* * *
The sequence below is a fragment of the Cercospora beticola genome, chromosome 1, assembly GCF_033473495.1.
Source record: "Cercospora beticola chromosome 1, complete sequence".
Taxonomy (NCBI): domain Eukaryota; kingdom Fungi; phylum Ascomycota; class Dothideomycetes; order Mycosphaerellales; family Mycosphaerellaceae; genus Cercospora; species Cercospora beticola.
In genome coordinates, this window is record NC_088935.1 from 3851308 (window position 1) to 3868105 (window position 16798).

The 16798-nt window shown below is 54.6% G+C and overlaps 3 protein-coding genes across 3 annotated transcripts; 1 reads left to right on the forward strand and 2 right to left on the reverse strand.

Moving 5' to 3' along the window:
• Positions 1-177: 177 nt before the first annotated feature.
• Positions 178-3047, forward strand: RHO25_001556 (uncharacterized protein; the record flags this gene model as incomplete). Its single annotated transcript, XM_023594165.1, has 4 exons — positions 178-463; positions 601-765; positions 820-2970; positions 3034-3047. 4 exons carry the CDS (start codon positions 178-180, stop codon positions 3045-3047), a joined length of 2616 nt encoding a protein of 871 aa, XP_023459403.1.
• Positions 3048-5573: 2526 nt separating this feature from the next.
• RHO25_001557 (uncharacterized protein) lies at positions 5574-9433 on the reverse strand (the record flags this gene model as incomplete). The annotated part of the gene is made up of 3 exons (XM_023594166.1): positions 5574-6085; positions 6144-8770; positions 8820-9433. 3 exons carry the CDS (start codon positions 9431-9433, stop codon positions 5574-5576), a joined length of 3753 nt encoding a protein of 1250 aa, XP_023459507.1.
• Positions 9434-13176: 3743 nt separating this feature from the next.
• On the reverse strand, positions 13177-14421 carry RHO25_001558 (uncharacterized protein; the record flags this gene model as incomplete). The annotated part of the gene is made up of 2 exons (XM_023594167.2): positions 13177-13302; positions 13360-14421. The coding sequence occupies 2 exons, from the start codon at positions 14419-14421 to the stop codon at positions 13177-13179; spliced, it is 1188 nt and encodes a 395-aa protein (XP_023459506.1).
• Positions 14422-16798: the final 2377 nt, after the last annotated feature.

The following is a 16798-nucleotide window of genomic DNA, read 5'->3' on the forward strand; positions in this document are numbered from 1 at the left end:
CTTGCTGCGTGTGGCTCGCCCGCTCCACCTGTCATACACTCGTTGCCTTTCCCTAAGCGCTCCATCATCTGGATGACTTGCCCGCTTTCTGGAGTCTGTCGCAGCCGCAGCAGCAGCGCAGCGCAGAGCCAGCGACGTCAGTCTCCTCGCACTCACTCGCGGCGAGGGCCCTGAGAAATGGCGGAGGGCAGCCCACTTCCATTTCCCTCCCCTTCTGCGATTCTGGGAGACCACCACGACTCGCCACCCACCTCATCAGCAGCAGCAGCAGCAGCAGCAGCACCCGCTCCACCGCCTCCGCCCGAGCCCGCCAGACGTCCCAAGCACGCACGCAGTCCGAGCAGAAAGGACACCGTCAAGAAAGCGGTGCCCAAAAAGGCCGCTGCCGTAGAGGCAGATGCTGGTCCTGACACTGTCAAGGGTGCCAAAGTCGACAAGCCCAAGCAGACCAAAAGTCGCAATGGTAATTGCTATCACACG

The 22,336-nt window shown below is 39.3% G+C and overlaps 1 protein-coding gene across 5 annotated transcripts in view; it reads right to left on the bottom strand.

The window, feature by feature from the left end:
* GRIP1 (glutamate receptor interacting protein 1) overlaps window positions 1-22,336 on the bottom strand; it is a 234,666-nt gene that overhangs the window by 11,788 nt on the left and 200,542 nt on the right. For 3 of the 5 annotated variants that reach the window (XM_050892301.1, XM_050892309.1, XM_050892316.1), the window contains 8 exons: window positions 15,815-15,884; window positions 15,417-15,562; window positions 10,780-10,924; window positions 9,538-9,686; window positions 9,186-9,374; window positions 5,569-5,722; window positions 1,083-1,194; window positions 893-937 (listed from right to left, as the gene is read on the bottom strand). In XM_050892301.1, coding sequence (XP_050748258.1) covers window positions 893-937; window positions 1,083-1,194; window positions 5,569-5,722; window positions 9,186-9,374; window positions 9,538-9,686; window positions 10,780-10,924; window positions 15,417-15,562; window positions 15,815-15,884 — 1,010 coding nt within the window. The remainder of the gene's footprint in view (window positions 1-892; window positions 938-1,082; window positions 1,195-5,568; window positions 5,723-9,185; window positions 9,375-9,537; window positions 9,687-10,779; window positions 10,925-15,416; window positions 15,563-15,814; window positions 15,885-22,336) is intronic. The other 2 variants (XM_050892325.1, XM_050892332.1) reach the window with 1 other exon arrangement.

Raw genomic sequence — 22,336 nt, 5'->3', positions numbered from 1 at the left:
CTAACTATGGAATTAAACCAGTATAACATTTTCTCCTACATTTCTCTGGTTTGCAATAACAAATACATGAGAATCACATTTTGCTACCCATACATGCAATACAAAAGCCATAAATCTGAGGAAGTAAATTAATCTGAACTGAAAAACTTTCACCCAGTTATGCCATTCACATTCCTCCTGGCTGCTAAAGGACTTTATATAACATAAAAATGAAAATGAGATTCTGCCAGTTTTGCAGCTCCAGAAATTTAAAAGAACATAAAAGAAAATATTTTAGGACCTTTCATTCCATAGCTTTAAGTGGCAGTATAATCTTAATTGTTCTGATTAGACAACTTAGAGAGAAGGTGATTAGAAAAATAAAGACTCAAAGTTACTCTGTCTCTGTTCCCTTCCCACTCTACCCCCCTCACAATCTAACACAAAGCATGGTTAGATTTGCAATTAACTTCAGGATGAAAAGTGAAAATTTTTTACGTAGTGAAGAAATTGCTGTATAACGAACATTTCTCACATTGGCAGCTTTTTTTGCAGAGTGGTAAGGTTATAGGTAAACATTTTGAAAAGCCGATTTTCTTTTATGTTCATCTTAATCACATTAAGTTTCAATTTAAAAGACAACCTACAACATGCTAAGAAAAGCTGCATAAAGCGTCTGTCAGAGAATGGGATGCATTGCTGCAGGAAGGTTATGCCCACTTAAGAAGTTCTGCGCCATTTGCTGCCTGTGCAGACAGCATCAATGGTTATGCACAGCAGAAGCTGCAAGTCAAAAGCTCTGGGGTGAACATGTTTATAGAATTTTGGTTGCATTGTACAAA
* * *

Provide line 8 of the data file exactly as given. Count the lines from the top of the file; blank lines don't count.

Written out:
• Positions 178-3047, forward strand: RHO25_001556 (uncharacterized protein; the record flags this gene model as incomplete). Its single annotated transcript, XM_023594165.1, has 4 exons — positions 178-463; positions 601-765; positions 820-2970; positions 3034-3047. 4 exons carry the CDS (start codon positions 178-180, stop codon positions 3045-3047), a joined length of 2616 nt encoding a protein of 871 aa, XP_023459403.1.